The health-care system is blamed for obesity for three reasons; failed incentives, lack of medical education, both in the public sector as well as in the traing of health care professional and limited role of physicians.
As long as physicians only address the individual patient on the examination table, the medical profession cannot effectively prevent and treat obesity. How useful is telling patients to improve their diet and increase their physical activity if the stores in their neighborhoods do not sell fresh fruits and vegetables and they do not have the time to exercise or the budget for a gym membership?
Let us look at some ancient civilisations in Ancient Egypt In a time with no machinery, no sedentary life and no famous fast-food restaurants. There was plenty of fruits and vegetables, and bread high in fiber. Archaeologically there is little evidence of the presence of obesity in ancient Egypt even the mummy of Hatshepsut that claimed to have obesity and diabetes was not the Queen’s but it was of KV20, a foster mother who was hired for breast feeding of babies.
According to Aly R Abdel-Moemin senior officials were sometimes portrayed with extra rolls of fat, showing that they were successful, had access to plenty of food, and did not have to engage in physical labor. See the statue of Hemiunu, for example, from the time of Khufu; the sculptor was very accurate in showing his double chin, heavy shoulders, and the fat around his middle, a back view of the statue is particularly impressive, as pointed out by Edna Russmann! Similarly, in the Old Kingdom tomb of Qar and Idu, one of these men is shown in his slender, youthful phase and also–a different aspect of the same person–as an overweight middle-aged man. In fact, some officials may have been portrayed with a bit of extra weight simply as a marker of their eminence, not necessarily reflecting their real appearance.
Also, a number of mummies of upper-class New Kingdom individuals, both male and female, indicate that these people were well-nourished and probably not very physically active. One of the early 18th Dynasty princesses was described as having been quite heavy (although that description was from Eliot Smith’s catalogue and relied on visual examination only–it’s not always straightforward to draw conclusions about a person’s weight from the appearance of his or her mummy). Some mummies show evidence of physical conditions, such as arterial disease, often related to overweight and a rich diet. If they were members of high-ranking priestly families, they would have been able to feast on large amounts of meat, pastries, and so forth. (The temple of Karnak had a pastry chef on the staff.)
On the other hand, the Spanish team working at Aswan has found that even members of elite families sometimes show evidence that they had survived periods of inadequate nutrition.
In the Middle Ages, too, was there a difference of opinion on body fat from religious, medical, and aesthetic perspectives. The disagreement is reflected in modern literature on medieval bodies. The French historian Georges Vigarello, in his Les métamorphoses du gras, looks at the Middle Ages as a repository for positive attitudes about fat (quite unlike modern France), which acquired negative connotations as time went on. Christopher Forth, in his Fat: A Cultural History of the Stuff of Life, shows how fat bodies have always been read in a variety of ways. The one author shows a progression from medieval alterity to modern attitudes; for the other, fat is a polyvalent and ambiguous symbol.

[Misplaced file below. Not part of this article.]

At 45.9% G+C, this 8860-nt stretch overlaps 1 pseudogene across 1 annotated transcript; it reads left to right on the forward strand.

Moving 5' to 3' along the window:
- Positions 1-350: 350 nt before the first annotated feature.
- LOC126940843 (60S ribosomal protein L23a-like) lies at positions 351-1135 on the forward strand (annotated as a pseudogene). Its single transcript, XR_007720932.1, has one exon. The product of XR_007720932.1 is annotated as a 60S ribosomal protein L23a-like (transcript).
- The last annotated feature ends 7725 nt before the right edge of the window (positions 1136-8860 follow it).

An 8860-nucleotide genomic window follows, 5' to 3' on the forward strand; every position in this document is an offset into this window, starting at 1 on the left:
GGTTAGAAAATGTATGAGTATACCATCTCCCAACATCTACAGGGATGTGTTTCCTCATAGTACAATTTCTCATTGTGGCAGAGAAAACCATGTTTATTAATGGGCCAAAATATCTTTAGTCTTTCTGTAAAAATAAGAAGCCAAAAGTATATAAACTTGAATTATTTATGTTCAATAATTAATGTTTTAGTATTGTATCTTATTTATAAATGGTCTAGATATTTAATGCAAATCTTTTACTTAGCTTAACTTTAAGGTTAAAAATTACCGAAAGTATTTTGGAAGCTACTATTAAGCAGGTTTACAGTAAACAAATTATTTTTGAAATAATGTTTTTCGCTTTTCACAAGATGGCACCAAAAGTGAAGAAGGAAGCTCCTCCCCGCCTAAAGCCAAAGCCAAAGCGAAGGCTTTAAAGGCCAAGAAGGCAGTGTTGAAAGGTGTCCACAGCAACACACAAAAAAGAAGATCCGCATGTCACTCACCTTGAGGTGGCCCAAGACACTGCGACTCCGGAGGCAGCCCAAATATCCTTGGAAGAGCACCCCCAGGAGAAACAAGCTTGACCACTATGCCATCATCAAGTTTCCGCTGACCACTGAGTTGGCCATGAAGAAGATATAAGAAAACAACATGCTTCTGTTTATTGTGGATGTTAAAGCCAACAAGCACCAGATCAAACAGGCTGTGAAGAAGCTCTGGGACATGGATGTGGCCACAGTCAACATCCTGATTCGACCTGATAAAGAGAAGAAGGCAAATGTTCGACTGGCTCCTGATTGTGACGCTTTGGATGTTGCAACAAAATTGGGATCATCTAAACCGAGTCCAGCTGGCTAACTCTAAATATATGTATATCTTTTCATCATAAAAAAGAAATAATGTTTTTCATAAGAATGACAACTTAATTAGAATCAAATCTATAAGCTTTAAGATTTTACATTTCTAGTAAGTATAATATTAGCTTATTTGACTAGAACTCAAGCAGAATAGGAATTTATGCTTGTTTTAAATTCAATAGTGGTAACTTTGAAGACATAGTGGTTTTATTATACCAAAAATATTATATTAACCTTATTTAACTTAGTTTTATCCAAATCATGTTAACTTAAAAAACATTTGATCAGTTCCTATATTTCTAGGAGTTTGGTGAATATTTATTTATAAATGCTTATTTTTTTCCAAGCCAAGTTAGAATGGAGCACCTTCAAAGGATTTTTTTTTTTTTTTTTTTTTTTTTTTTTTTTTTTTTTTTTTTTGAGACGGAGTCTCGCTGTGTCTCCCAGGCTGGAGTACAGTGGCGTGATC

To be sure, fatness could often seen as ugly, effeminate, stupid, slothful, and sinful, while thinness was associated with holiness and muscular, lean body was considered manly and martial. However, only listening to the medieval fat-shamers is oversimplifying matters: body fat could also be a sign of prosperity, social status, success, and even rulership. Furthermore, it was often men who were often going to great lengths to acquire a svelte body, while what we might consider extra weight today could be beautiful on a woman. Furthermore, a medical case study of fatness in the Middle Ages is that of the tenth-century King Sancho I of Leon, who was deposed from his throne because his morbid obesity kept him from riding a horse, wielding his sword, bedding his wife, or even walking. Reportedly, he weighed up to 530 pounds and was reported to eat seven meals a day, chiefly composed of rich meat dishes
Plumpness was by no means considered a bad thing in medieval women. Vigarello, in his Metamorphoses of Fat, sees largeness as the sine qua non of female beauty in early medieval romances. The late fourteenth-century Goodman of Paris says that a horse ought to have four qualities also found in comely maidens: a handsome mane, beautiful chest, fine loins, and large buttocks.
One would think that Christian asceticism would militate against fatness, and indeed, thinness could be holy. Religious fasting was mandatory for all Christians, and penance could include a restricted diet. For instance, the sixth-century Irish Penitential of Finnian has anyone considering murder or fornication abstain from alcohol and meat for a year. A cleric who strikes another is put on bread and water for a year, and actually fornicating earned bread and water for two years.
In religious art, saints and other heavenly figures are similarly portrayed as tall and thin—a visual rhetoric carried through to day by using tall and thin models to display fashionable clothes, elevating consumption to the level of worship. (Slightly curvier women, who read as more “voluptuous” and “earthy,” are employed as swimwear or lingerie models… though they still tend to be much taller and thinner than the average American woman.) One of the few exceptions to the uniform tallness and thinness of medieval art is fat wine steward in Giotto’s early fourteenth-century “Wedding at Cana,” whose fatness echoes his stubborn doubts about the miracle. Likewise, Jews were often depicted as fat as symbols of their spiritual sloth.
By the turn of the sixteenth century, Albrecht Dürer was showing how to portray people of different classes by physiognomy—peasants were stouter—and Martin Luther was joking that his middle-aged girth would provide a feast for the grave-worms. By the seventeenth century, painters such as Peter Paul Rubens or Charles Mellin’s, in his famous portrait of the hefty Italian general Alessandro dal Borro, were unapologetically portraying body fat. On the other hand, Rubens’ male nudes are rather fit and athletic, underscoring a dichotomy between female as passive and weak and male as active and strong.